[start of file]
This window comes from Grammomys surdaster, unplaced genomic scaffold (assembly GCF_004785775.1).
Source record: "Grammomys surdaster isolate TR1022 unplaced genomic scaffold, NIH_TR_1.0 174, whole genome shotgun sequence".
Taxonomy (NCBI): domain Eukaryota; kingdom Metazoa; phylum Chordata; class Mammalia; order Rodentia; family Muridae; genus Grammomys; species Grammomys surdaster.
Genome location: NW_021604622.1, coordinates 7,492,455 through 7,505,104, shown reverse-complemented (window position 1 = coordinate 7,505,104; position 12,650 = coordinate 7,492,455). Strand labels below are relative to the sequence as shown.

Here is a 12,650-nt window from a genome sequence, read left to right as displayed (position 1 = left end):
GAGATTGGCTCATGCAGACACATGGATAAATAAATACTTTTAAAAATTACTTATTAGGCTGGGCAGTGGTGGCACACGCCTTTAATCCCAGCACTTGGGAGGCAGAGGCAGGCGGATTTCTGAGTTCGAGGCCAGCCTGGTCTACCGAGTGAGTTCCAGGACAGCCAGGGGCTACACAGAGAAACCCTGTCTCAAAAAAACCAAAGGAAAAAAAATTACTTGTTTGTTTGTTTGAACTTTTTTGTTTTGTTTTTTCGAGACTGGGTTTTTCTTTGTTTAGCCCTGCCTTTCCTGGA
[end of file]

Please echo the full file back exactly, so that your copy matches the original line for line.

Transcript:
This window comes from Grammomys surdaster, unplaced genomic scaffold (assembly GCF_004785775.1).
Source record: "Grammomys surdaster isolate TR1022 unplaced genomic scaffold, NIH_TR_1.0 174, whole genome shotgun sequence".
Taxonomy (NCBI): domain Eukaryota; kingdom Metazoa; phylum Chordata; class Mammalia; order Rodentia; family Muridae; genus Grammomys; species Grammomys surdaster.
Genome location: NW_021604622.1, coordinates 7,492,455 through 7,505,104, shown reverse-complemented (window position 1 = coordinate 7,505,104; position 12,650 = coordinate 7,492,455). Strand labels below are relative to the sequence as shown.

Here is a 12,650-nt window from a genome sequence, read left to right as displayed (position 1 = left end):
GAGATTGGCTCATGCAGACACATGGATAAATAAATACTTTTAAAAATTACTTATTAGGCTGGGCAGTGGTGGCACACGCCTTTAATCCCAGCACTTGGGAGGCAGAGGCAGGCGGATTTCTGAGTTCGAGGCCAGCCTGGTCTACCGAGTGAGTTCCAGGACAGCCAGGGGCTACACAGAGAAACCCTGTCTCAAAAAAACCAAAGGAAAAAAAATTACTTGTTTGTTTGTTTGAACTTTTTTGTTTTGTTTTTTCGAGACTGGGTTTTTCTTTGTTTAGCCCTGCCTTTCCTGGA